Bob Alexander and Richard K. Alford
Tall Walls and High Fences: Officers and Offenders, the Texas Prison Story
Tall Walls and High Fences is the first comprehensive history of Texas prisons, written by a former law enforcement officer and an officer of the Texas prisons. Bob Alexander and Richard K. Alford chronicle the significant events and transformation of the Texas prison system from its earliest times to the present day, paying special attention to the human side of the story.
Famous people and episodes in Texas prison history receive their due, from Texas Rangers apprehending and placing outlaws in prison to the 1974 prison siege at Huntsville. Alexander and Alford pay special tribute to the more than 75 correctional officers, lawmen, and civilians who lost their lives in the line of duty.

Bob Alexander and Donaly Brice
Texas Rangers: Life, Legend, and Legacy
A new one-volume history of the Texas Rangers from inception to early this year, by two noted Western historians who have written extensively on the Texas Rangers’ history, personnel and operations.

John Boessenecker
The Epic Life of Frank Hamer, The Man Who Killed Bonnie and Clyde
To most Americans, Frank Hamer is known only as the “villain” of the 1967 film Bonnie and Clyde. Now, in Texas Ranger, historian John Boessenecker sets out to restore Hamer’s good name and prove that he was, in fact, a classic American hero. From the horseback days of the Old West through the gangster days of the 1930s, Hamer stood on the frontlines of American history. He participated in the Bandit War of 1915, survived the climactic gunfight in the last blood feud of the Old West, battled the Mexican Revolution’s spillover across the border, protected African Americans from lynch mobs and the Ku Klux Klan, and ran down gangsters, bootleggers, and Communists. When at last his career came to an end, it was only when he ran up against another legendary Texan: Lyndon B. Johnson.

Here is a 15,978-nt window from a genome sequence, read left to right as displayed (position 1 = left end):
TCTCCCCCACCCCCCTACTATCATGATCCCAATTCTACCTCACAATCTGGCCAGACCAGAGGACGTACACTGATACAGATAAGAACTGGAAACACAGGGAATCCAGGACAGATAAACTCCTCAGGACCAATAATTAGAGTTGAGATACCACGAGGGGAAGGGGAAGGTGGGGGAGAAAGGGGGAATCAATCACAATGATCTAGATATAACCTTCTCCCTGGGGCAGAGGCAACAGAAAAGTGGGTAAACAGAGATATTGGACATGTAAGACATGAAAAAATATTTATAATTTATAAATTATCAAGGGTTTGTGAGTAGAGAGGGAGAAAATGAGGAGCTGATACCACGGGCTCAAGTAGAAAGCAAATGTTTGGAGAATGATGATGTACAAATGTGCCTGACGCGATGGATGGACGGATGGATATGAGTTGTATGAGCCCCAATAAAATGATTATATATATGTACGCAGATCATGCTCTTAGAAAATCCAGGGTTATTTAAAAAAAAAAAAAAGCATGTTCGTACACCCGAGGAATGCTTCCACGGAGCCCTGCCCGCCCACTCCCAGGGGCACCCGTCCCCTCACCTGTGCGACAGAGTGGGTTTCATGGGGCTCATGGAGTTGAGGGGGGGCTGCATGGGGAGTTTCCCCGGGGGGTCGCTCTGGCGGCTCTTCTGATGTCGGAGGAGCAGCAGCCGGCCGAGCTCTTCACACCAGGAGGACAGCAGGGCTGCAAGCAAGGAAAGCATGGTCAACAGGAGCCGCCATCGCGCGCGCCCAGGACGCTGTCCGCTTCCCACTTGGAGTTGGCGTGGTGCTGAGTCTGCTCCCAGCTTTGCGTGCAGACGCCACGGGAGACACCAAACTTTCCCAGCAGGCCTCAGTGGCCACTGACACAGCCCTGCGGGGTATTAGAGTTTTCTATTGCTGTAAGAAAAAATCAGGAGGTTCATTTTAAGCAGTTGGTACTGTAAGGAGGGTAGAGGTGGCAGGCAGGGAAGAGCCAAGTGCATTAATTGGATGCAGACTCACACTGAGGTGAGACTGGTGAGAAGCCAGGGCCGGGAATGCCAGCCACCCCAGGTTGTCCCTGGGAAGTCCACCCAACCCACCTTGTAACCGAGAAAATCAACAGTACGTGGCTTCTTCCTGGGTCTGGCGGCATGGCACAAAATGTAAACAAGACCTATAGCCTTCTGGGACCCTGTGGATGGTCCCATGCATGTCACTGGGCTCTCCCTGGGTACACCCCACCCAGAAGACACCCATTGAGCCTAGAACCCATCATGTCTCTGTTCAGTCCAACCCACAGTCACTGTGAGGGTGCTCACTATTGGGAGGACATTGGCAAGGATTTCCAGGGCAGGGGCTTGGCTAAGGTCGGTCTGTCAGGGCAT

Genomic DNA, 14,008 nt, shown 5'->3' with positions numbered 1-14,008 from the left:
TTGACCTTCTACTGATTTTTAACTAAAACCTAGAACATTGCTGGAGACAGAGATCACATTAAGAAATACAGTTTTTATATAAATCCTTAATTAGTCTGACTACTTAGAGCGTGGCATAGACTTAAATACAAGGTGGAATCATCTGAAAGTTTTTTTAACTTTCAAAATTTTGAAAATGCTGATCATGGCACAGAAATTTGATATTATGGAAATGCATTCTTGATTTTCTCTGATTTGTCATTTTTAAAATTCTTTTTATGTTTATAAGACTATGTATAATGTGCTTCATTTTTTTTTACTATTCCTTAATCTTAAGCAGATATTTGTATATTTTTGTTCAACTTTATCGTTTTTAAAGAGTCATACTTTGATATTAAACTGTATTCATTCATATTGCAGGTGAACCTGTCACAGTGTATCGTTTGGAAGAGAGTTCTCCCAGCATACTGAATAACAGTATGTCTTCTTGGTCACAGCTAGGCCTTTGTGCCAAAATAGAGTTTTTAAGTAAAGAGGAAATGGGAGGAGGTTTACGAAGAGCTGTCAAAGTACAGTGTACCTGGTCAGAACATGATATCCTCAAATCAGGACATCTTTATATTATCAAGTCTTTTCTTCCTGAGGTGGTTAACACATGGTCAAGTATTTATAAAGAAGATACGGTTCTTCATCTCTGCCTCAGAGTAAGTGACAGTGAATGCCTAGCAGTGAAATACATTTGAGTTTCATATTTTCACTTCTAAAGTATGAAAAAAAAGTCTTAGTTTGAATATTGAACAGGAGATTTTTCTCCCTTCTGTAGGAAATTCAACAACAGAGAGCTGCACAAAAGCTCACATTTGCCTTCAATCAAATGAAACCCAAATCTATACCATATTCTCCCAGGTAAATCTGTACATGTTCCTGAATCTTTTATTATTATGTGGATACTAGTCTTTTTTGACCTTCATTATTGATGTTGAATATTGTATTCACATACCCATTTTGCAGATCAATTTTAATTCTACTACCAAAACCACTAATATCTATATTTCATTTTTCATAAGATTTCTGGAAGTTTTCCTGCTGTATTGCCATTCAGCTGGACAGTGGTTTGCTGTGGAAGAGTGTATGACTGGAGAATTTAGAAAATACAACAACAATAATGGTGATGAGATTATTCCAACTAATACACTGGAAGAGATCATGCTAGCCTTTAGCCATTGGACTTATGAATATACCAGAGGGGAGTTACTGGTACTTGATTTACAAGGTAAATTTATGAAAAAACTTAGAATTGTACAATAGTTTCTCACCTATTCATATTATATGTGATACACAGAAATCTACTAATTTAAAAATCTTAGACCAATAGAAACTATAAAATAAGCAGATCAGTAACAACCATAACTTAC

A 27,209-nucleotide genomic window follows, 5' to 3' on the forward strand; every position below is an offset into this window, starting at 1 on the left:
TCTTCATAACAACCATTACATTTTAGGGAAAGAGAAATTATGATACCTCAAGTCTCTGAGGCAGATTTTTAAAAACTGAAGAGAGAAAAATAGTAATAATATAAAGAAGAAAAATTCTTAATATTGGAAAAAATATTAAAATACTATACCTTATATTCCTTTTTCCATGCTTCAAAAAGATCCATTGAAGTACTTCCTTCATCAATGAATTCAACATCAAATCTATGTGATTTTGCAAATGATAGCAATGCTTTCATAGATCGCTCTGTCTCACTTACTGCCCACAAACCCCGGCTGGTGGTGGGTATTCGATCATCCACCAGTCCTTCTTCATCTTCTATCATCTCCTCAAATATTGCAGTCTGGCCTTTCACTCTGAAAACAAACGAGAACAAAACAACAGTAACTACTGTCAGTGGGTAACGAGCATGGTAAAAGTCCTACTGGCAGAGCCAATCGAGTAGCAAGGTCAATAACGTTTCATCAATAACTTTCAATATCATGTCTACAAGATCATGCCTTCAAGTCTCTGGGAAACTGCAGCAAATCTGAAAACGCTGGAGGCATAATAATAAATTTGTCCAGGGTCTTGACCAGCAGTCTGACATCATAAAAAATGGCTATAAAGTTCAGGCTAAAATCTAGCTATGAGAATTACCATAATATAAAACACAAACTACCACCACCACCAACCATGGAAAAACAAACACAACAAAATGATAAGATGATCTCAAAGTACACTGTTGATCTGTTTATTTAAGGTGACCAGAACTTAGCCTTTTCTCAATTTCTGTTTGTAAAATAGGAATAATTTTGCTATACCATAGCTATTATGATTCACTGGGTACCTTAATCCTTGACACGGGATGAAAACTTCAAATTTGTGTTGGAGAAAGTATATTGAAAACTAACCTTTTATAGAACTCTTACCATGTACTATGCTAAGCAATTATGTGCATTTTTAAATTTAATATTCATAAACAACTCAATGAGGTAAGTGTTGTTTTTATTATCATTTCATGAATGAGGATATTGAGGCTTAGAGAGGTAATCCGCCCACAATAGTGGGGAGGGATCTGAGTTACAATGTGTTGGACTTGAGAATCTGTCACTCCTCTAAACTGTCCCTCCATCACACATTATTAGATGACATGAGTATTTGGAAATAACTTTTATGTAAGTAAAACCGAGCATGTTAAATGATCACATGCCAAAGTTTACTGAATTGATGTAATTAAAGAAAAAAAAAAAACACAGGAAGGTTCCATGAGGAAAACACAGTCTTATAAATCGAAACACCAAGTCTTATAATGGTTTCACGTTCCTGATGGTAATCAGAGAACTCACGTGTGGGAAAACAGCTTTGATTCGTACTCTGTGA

Mike Cochran
John B. Denton: The Bigger-Than-Life Story of the Fighting Parson and Texas Ranger
Denton County and the City of Denton, Texas are named for pioneer preacher, lawyer, and Texas Ranger John B. Denton. He was an orphan in frontier Arkansas who became a circuit-riding Methodist preacher and an early settler to North Texas. He answered a call from William B. Travis to bring Methodists to the new Republic of Texas. Denton then became a Texas Ranger on the frontier, ultimately being killed in the Tarrant Expedition near modern day Fort Worth and Arlington on May 24, 1841.

Doug Dukes
Firearms of the Texas Rangers: From the Frontier Era to the Modern Age
From their founding in the 1820s up to the modern age, the Texas Rangers have shown the ability to adapt and survive. Part of that survival depended on their use of firearms. The evolving technology of these weapons often determined the effectiveness of these early-day Rangers.
Firearms of the Texas Rangers, with more than 180 photographs, tells the history of the Texas Rangers primarily through the use of their firearms. Author Doug Dukes narrates famous episodes in Ranger history, including Jack Hays and the Paterson, the Walker Colt, the McCulloch Colt Revolver (smuggled through the Union blockade during the Civil War), and the Frontier Battalion and their use of the Colt Peacemaker and Winchester and Sharps carbines. Readers will delight in learning of Frank Hamer’s marksmanship with his Colt Single Action Army and his Remington, along with Captain J.W. McCormick and his two .45 Colt pistols, complete with photos.